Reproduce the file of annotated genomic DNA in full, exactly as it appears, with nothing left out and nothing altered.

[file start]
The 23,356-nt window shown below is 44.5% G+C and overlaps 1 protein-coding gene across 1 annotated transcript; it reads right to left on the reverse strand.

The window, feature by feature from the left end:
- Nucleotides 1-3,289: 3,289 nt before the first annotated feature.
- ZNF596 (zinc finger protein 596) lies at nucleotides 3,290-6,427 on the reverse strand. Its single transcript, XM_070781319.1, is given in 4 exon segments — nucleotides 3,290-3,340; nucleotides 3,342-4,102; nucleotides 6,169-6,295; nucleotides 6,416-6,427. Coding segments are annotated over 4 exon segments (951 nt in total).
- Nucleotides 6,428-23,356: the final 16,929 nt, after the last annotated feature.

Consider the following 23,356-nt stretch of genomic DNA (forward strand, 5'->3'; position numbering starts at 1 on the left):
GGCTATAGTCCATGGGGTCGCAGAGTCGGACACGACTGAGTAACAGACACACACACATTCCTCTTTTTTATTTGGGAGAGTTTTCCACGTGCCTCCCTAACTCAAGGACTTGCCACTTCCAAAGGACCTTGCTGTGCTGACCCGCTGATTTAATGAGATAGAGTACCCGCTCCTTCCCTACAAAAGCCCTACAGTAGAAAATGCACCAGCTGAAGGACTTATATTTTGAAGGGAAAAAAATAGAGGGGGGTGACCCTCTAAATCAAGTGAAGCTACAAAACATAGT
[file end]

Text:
The 23,356-nt window shown below is 44.5% G+C and overlaps 1 protein-coding gene across 1 annotated transcript; it reads right to left on the reverse strand.

The window, feature by feature from the left end:
- Nucleotides 1-3,289: 3,289 nt before the first annotated feature.
- ZNF596 (zinc finger protein 596) lies at nucleotides 3,290-6,427 on the reverse strand. Its single transcript, XM_070781319.1, is given in 4 exon segments — nucleotides 3,290-3,340; nucleotides 3,342-4,102; nucleotides 6,169-6,295; nucleotides 6,416-6,427. Coding segments are annotated over 4 exon segments (951 nt in total).
- Nucleotides 6,428-23,356: the final 16,929 nt, after the last annotated feature.

Consider the following 23,356-nt stretch of genomic DNA (forward strand, 5'->3'; position numbering starts at 1 on the left):
GGCTATAGTCCATGGGGTCGCAGAGTCGGACACGACTGAGTAACAGACACACACACATTCCTCTTTTTTATTTGGGAGAGTTTTCCACGTGCCTCCCTAACTCAAGGACTTGCCACTTCCAAAGGACCTTGCTGTGCTGACCCGCTGATTTAATGAGATAGAGTACCCGCTCCTTCCCTACAAAAGCCCTACAGTAGAAAATGCACCAGCTGAAGGACTTATATTTTGAAGGGAAAAAAATAGAGGGGGGTGACCCTCTAAATCAAGTGAAGCTACAAAACATAGT